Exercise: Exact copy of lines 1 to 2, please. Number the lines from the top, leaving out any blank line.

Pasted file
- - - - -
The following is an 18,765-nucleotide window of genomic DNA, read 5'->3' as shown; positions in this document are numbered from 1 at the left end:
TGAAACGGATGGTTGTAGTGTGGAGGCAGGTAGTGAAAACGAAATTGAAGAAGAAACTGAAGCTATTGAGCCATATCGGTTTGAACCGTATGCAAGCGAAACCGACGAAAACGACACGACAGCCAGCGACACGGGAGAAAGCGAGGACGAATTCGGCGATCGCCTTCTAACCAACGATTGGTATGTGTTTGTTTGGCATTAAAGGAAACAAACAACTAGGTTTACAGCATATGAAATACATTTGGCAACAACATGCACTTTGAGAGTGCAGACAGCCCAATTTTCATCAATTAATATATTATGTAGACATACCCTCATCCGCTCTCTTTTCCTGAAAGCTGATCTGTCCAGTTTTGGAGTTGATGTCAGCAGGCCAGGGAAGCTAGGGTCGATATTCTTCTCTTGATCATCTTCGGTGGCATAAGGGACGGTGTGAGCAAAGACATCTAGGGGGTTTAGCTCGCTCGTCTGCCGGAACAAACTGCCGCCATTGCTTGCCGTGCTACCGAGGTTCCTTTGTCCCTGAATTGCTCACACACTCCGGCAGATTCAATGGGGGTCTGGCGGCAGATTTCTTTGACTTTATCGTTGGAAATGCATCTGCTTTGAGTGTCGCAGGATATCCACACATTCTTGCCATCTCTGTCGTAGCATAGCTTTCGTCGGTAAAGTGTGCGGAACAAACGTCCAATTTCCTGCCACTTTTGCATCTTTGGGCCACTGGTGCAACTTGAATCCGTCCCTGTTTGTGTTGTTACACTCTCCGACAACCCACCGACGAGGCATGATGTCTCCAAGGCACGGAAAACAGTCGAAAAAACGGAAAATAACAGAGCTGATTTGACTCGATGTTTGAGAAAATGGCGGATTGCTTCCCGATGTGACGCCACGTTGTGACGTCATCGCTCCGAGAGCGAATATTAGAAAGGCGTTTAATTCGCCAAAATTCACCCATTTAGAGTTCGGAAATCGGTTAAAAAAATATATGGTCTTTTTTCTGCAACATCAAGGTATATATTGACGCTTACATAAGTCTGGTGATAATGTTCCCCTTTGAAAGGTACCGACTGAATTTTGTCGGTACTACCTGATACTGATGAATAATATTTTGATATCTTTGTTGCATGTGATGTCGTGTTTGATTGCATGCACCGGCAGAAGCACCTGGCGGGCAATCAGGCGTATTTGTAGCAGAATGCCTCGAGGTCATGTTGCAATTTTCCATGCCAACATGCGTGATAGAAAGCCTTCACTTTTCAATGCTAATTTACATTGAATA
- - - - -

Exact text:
The following is an 18,765-nucleotide window of genomic DNA, read 5'->3' as shown; positions in this document are numbered from 1 at the left end:
TGAAACGGATGGTTGTAGTGTGGAGGCAGGTAGTGAAAACGAAATTGAAGAAGAAACTGAAGCTATTGAGCCATATCGGTTTGAACCGTATGCAAGCGAAACCGACGAAAACGACACGACAGCCAGCGACACGGGAGAAAGCGAGGACGAATTCGGCGATCGCCTTCTAACCAACGATTGGTATGTGTTTGTTTGGCATTAAAGGAAACAAACAACTAGGTTTACAGCATATGAAATACATTTGGCAACAACATGCACTTTGAGAGTGCAGACAGCCCAATTTTCATCAATTAATATATTATGTAGACATACCCTCATCCGCTCTCTTTTCCTGAAAGCTGATCTGTCCAGTTTTGGAGTTGATGTCAGCAGGCCAGGGAAGCTAGGGTCGATATTCTTCTCTTGATCATCTTCGGTGGCATAAGGGACGGTGTGAGCAAAGACATCTAGGGGGTTTAGCTCGCTCGTCTGCCGGAACAAACTGCCGCCATTGCTTGCCGTGCTACCGAGGTTCCTTTGTCCCTGAATTGCTCACACACTCCGGCAGATTCAATGGGGGTCTGGCGGCAGATTTCTTTGACTTTATCGTTGGAAATGCATCTGCTTTGAGTGTCGCAGGATATCCACACATTCTTGCCATCTCTGTCGTAGCATAGCTTTCGTCGGTAAAGTGTGCGGAACAAACGTCCAATTTCCTGCCACTTTTGCATCTTTGGGCCACTGGTGCAACTTGAATCCGTCCCTGTTTGTGTTGTTACACTCTCCGACAACCCACCGACGAGGCATGATGTCTCCAAGGCACGGAAAACAGTCGAAAAAACGGAAAATAACAGAGCTGATTTGACTCGATGTTTGAGAAAATGGCGGATTGCTTCCCGATGTGACGCCACGTTGTGACGTCATCGCTCCGAGAGCGAATATTAGAAAGGCGTTTAATTCGCCAAAATTCACCCATTTAGAGTTCGGAAATCGGTTAAAAAAATATATGGTCTTTTTTCTGCAACATCAAGGTATATATTGACGCTTACATAAGTCTGGTGATAATGTTCCCCTTTGAAAGGTACCGACTGAATTTTGTCGGTACTACCTGATACTGATGAATAATATTTTGATATCTTTGTTGCATGTGATGTCGTGTTTGATTGCATGCACCGGCAGAAGCACCTGGCGGGCAATCAGGCGTATTTGTAGCAGAATGCCTCGAGGTCATGTTGCAATTTTCCATGCCAACATGCGTGATAGAAAGCCTTCACTTTTCAATGCTAATTTACATTGAATA